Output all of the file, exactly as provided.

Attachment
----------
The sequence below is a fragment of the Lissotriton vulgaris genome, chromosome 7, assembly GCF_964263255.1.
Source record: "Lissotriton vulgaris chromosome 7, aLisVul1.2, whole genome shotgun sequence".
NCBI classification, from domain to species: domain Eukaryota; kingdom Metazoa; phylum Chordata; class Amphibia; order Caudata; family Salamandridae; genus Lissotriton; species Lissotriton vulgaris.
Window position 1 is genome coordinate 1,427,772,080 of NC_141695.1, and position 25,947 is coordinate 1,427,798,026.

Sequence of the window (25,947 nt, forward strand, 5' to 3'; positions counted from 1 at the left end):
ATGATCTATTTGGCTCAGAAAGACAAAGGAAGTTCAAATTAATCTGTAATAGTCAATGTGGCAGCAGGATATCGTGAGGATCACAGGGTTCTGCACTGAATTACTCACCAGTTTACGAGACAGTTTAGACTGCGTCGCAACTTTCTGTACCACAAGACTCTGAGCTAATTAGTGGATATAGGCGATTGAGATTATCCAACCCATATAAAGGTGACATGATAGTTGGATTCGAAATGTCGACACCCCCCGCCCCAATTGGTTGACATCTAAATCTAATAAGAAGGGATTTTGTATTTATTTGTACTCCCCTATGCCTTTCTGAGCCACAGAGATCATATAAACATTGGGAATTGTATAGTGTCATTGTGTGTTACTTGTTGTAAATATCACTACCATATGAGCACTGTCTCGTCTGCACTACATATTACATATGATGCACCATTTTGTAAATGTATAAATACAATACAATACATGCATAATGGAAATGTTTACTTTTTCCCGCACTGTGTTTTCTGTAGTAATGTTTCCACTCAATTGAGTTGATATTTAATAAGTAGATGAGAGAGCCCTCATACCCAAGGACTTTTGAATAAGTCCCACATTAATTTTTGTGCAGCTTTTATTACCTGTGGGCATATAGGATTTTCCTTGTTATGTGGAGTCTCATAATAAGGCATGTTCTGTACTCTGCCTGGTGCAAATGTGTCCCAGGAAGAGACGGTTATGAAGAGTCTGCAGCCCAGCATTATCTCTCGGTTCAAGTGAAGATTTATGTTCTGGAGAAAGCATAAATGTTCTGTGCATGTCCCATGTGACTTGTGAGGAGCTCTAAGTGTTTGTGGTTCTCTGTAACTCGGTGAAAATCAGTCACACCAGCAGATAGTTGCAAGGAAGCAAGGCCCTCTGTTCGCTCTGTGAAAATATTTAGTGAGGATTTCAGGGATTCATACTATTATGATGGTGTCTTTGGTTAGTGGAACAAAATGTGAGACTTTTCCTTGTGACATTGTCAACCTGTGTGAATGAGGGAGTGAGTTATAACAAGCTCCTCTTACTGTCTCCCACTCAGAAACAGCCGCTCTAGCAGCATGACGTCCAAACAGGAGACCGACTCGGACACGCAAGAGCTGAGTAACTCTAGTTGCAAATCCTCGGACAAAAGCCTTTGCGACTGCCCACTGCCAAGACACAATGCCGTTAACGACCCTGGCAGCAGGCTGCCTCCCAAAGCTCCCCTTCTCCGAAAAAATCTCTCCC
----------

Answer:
The sequence below is a fragment of the Lissotriton vulgaris genome, chromosome 7, assembly GCF_964263255.1.
Source record: "Lissotriton vulgaris chromosome 7, aLisVul1.2, whole genome shotgun sequence".
NCBI classification, from domain to species: domain Eukaryota; kingdom Metazoa; phylum Chordata; class Amphibia; order Caudata; family Salamandridae; genus Lissotriton; species Lissotriton vulgaris.
Window position 1 is genome coordinate 1,427,772,080 of NC_141695.1, and position 25,947 is coordinate 1,427,798,026.

Sequence of the window (25,947 nt, forward strand, 5' to 3'; positions counted from 1 at the left end):
ATGATCTATTTGGCTCAGAAAGACAAAGGAAGTTCAAATTAATCTGTAATAGTCAATGTGGCAGCAGGATATCGTGAGGATCACAGGGTTCTGCACTGAATTACTCACCAGTTTACGAGACAGTTTAGACTGCGTCGCAACTTTCTGTACCACAAGACTCTGAGCTAATTAGTGGATATAGGCGATTGAGATTATCCAACCCATATAAAGGTGACATGATAGTTGGATTCGAAATGTCGACACCCCCCGCCCCAATTGGTTGACATCTAAATCTAATAAGAAGGGATTTTGTATTTATTTGTACTCCCCTATGCCTTTCTGAGCCACAGAGATCATATAAACATTGGGAATTGTATAGTGTCATTGTGTGTTACTTGTTGTAAATATCACTACCATATGAGCACTGTCTCGTCTGCACTACATATTACATATGATGCACCATTTTGTAAATGTATAAATACAATACAATACATGCATAATGGAAATGTTTACTTTTTCCCGCACTGTGTTTTCTGTAGTAATGTTTCCACTCAATTGAGTTGATATTTAATAAGTAGATGAGAGAGCCCTCATACCCAAGGACTTTTGAATAAGTCCCACATTAATTTTTGTGCAGCTTTTATTACCTGTGGGCATATAGGATTTTCCTTGTTATGTGGAGTCTCATAATAAGGCATGTTCTGTACTCTGCCTGGTGCAAATGTGTCCCAGGAAGAGACGGTTATGAAGAGTCTGCAGCCCAGCATTATCTCTCGGTTCAAGTGAAGATTTATGTTCTGGAGAAAGCATAAATGTTCTGTGCATGTCCCATGTGACTTGTGAGGAGCTCTAAGTGTTTGTGGTTCTCTGTAACTCGGTGAAAATCAGTCACACCAGCAGATAGTTGCAAGGAAGCAAGGCCCTCTGTTCGCTCTGTGAAAATATTTAGTGAGGATTTCAGGGATTCATACTATTATGATGGTGTCTTTGGTTAGTGGAACAAAATGTGAGACTTTTCCTTGTGACATTGTCAACCTGTGTGAATGAGGGAGTGAGTTATAACAAGCTCCTCTTACTGTCTCCCACTCAGAAACAGCCGCTCTAGCAGCATGACGTCCAAACAGGAGACCGACTCGGACACGCAAGAGCTGAGTAACTCTAGTTGCAAATCCTCGGACAAAAGCCTTTGCGACTGCCCACTGCCAAGACACAATGCCGTTAACGACCCTGGCAGCAGGCTGCCTCCCAAAGCTCCCCTTCTCCGAAAAAATCTCTCCC